— By Janine Popick
If you've ever watched the popular show, Shark Tank, you've witnessed budding entrepreneurs pitch their ideas, products or services to "shark" investors. You can apply many of the Shark Tank lessons to real life, too, whether you're looking for investors or just delivering a quick pitch about your company.
These three tips can help you reel in investors and avoid getting chomped by the sharks.
How to Land Small Business Investors
1. Nail Your Pitch
Whether you're presenting to one person or to a panel on national television, you've got to nail your pitch. You need to know—and articulate—what your company is, what it isn't, who it's for, who it's not for, how you're different from competitors both large and small.
You'd also better know if someone else has done something similar, how they fared and how you'll be unique. Be honest and straightforward. This is not the place to "fake it 'til you make it." Investors are a savvy bunch, and they've seen and heard almost everything.
Work creativity into your pitch to hook your potential investors from the get-go. Tell the story of your biz and how it came to be in a compelling manner. Being memorable and charismatic shows investors you've got what it takes to sell your business and your product—two key things they look for.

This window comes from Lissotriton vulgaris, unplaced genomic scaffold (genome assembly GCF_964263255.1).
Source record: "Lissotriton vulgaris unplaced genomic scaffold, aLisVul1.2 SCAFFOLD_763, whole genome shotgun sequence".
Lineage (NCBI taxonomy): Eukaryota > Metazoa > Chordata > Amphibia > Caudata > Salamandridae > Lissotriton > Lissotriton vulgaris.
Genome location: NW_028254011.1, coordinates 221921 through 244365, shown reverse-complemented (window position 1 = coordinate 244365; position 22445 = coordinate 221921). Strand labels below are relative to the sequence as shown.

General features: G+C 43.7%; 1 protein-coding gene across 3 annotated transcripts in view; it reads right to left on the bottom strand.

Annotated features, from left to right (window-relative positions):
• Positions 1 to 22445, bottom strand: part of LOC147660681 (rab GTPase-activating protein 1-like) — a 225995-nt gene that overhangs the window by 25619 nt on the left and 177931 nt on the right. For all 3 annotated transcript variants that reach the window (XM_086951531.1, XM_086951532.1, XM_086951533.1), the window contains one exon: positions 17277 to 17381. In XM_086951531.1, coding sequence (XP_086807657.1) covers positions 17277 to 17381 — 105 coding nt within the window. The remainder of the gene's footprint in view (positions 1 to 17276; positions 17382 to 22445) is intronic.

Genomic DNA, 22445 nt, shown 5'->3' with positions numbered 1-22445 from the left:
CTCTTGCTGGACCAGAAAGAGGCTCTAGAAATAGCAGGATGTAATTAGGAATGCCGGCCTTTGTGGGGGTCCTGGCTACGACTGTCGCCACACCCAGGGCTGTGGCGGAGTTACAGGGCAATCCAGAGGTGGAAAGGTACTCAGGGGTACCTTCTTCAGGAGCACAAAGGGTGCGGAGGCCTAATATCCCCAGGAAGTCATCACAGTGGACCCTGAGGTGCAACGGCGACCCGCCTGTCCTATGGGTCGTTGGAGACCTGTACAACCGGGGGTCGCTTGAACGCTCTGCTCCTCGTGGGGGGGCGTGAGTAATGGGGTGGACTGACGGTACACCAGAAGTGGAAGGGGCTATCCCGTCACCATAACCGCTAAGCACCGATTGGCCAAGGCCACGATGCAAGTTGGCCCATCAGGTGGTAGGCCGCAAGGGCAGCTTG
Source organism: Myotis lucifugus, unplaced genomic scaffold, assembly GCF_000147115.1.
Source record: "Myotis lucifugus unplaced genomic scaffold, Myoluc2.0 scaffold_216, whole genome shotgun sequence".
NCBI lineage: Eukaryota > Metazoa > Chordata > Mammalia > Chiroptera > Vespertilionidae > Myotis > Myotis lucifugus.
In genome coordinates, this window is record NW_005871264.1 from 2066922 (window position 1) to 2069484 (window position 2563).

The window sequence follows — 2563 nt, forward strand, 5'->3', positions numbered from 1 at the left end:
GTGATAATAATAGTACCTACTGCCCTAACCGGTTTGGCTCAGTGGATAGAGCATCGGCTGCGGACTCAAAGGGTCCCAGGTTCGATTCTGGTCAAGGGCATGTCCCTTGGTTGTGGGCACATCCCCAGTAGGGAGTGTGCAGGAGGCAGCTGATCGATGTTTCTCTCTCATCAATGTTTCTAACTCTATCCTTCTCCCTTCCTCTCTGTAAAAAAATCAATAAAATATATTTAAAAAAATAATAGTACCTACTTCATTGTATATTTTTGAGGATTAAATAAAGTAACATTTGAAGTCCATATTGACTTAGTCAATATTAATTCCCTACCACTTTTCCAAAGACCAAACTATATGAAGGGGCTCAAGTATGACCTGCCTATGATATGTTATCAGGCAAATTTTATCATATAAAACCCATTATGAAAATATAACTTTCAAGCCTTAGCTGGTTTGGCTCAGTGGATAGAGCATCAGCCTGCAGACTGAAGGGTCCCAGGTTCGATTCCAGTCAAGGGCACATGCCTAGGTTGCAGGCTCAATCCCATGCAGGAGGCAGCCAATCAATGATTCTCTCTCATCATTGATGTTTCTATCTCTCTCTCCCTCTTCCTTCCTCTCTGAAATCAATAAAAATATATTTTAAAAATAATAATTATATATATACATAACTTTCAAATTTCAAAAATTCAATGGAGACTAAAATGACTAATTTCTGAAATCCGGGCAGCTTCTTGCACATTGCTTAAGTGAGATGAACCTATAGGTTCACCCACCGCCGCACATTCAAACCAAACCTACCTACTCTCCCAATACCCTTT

2. Know Your Numbers
One of the first questions you'll hear from potential investors is, "What are your sales?" This is followed quickly by, "How much debt do you have?" These two key questions help any investor assess whether the valuation of your business is realistic.
Many a Shark Tank entrepreneur has been sent packing for this reason, so pay critical attention to the details when it comes to what your biz is worth. And be sure to offer potential investors a fair shake. For example, asking for a $250,000 investment for a 10 percent share might not be very enticing for investors. You've got to share the wealth if you want their help.
Make sure you've have street cred in the form of significant sales, or even potential orders from a large or well-known source, which will translate into sales in the near future.
3. Back Pay is a…Well, You Know
Unless you want to get kicked to the curb swiftly, do not ask for back pay. Avoid saying anything that sounds remotely like: "We've got $200,000 in debt for unpaid salaries because we didn't pay ourselves for the first two years."
Time and time again, naive entrepreneurs get chomped for committing this fatal error. Reality check: when you're just starting out, or even for the first few years, you might not get paid for a while. If you can't deal with that, you might not be cut out to swim with the sharks. But, if you're willing to draw nothing, or a small, reasonable salary, most investors get that you need to eat and keep a roof over your head.
What experiences can you share about successfully attracting investors?
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